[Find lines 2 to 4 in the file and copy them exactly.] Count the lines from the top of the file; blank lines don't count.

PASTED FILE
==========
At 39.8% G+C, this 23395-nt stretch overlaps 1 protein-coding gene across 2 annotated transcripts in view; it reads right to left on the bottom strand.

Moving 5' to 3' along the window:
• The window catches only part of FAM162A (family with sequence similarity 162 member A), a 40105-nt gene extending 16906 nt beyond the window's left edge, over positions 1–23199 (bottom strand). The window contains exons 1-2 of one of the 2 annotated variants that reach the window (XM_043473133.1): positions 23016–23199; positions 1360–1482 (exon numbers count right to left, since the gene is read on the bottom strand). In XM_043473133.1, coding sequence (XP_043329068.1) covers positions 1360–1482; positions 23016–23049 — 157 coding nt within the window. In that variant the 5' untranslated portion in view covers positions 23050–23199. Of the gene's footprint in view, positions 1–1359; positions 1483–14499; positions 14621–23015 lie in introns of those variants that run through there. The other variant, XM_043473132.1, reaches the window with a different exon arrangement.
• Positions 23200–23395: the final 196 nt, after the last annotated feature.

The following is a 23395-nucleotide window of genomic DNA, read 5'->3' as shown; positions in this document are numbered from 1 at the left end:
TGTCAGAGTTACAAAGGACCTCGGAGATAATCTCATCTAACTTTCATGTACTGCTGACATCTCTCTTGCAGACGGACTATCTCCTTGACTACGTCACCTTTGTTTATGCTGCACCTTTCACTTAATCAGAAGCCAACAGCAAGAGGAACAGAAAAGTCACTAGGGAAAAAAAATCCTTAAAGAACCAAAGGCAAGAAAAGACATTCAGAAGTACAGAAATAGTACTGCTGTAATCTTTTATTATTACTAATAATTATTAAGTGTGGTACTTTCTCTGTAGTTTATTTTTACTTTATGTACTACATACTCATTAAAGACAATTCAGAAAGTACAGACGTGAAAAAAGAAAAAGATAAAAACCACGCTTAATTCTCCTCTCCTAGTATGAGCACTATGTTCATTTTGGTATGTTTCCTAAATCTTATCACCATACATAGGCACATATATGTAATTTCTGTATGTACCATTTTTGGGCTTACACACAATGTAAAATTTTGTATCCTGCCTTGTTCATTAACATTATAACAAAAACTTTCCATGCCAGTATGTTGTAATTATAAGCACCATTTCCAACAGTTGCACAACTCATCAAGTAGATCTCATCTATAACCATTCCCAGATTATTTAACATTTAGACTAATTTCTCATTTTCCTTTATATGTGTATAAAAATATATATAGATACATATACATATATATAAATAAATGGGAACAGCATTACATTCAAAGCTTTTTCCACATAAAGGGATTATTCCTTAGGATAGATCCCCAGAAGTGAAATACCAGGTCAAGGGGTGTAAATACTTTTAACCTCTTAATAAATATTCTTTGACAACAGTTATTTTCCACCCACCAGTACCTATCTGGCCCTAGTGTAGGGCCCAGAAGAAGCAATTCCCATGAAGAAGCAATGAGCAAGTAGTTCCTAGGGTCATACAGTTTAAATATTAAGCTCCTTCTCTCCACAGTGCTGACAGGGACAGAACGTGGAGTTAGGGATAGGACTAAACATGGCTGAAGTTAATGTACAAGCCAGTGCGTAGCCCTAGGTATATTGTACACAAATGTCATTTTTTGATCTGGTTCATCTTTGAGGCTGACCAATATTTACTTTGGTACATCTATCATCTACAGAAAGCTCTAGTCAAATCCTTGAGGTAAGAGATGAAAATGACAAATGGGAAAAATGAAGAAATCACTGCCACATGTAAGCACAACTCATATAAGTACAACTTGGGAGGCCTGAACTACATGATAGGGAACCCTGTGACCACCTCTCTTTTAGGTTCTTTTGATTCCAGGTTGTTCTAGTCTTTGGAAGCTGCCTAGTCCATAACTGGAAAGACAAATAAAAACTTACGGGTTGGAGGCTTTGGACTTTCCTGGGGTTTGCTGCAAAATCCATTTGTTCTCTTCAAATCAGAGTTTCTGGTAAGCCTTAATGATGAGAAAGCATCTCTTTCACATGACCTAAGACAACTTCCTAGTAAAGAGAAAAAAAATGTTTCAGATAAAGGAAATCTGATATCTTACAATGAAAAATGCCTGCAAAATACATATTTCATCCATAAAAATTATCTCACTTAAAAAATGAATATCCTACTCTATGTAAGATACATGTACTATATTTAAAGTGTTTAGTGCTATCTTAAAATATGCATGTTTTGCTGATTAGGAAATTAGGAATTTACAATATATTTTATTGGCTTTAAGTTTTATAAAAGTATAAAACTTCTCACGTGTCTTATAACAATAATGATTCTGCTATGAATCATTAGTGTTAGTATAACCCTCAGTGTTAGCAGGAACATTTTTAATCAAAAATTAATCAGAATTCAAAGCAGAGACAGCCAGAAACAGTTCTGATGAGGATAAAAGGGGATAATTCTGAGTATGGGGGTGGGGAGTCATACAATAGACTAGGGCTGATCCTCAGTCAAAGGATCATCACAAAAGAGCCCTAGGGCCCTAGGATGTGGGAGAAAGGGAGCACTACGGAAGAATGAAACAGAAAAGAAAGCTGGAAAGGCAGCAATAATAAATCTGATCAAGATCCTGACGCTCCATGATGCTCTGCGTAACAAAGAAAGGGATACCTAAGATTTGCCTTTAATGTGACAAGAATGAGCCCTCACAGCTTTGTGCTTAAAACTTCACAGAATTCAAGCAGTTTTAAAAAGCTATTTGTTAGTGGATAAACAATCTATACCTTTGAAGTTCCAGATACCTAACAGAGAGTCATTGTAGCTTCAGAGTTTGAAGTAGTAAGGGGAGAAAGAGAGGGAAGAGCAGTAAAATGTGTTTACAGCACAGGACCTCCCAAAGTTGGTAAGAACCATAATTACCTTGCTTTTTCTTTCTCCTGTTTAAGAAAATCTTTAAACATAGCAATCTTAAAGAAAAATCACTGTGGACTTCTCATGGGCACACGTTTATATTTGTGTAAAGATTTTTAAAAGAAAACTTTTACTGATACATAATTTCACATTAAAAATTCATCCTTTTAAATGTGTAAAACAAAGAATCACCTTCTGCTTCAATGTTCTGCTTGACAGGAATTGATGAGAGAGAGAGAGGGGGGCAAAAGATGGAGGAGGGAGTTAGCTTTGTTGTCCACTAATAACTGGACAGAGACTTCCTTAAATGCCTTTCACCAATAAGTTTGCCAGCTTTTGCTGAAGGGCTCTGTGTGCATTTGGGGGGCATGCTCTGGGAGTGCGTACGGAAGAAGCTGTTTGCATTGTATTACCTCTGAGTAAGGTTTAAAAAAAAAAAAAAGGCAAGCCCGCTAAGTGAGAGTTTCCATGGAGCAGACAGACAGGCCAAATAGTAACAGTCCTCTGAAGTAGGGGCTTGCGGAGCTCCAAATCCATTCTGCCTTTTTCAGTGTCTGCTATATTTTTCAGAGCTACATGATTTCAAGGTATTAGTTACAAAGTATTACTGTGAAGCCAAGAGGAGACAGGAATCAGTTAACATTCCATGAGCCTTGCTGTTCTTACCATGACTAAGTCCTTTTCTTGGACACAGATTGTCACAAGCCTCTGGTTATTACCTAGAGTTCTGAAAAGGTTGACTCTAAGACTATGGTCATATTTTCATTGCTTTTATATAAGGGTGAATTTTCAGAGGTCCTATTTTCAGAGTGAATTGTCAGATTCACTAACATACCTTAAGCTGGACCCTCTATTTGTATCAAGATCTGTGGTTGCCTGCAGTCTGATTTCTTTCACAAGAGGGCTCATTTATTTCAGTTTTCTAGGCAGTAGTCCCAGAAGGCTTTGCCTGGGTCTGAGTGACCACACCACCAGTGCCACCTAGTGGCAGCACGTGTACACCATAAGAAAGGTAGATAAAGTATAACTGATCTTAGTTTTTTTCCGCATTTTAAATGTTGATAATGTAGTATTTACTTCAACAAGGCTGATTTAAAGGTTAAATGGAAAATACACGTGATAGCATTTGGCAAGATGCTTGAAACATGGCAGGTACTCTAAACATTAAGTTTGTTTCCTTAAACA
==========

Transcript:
Moving 5' to 3' along the window:
• The window catches only part of FAM162A (family with sequence similarity 162 member A), a 40105-nt gene extending 16906 nt beyond the window's left edge, over positions 1–23199 (bottom strand). The window contains exons 1-2 of one of the 2 annotated variants that reach the window (XM_043473133.1): positions 23016–23199; positions 1360–1482 (exon numbers count right to left, since the gene is read on the bottom strand). In XM_043473133.1, coding sequence (XP_043329068.1) covers positions 1360–1482; positions 23016–23049 — 157 coding nt within the window. In that variant the 5' untranslated portion in view covers positions 23050–23199. Of the gene's footprint in view, positions 1–1359; positions 1483–14499; positions 14621–23015 lie in introns of those variants that run through there. The other variant, XM_043473132.1, reaches the window with a different exon arrangement.
• Positions 23200–23395: the final 196 nt, after the last annotated feature.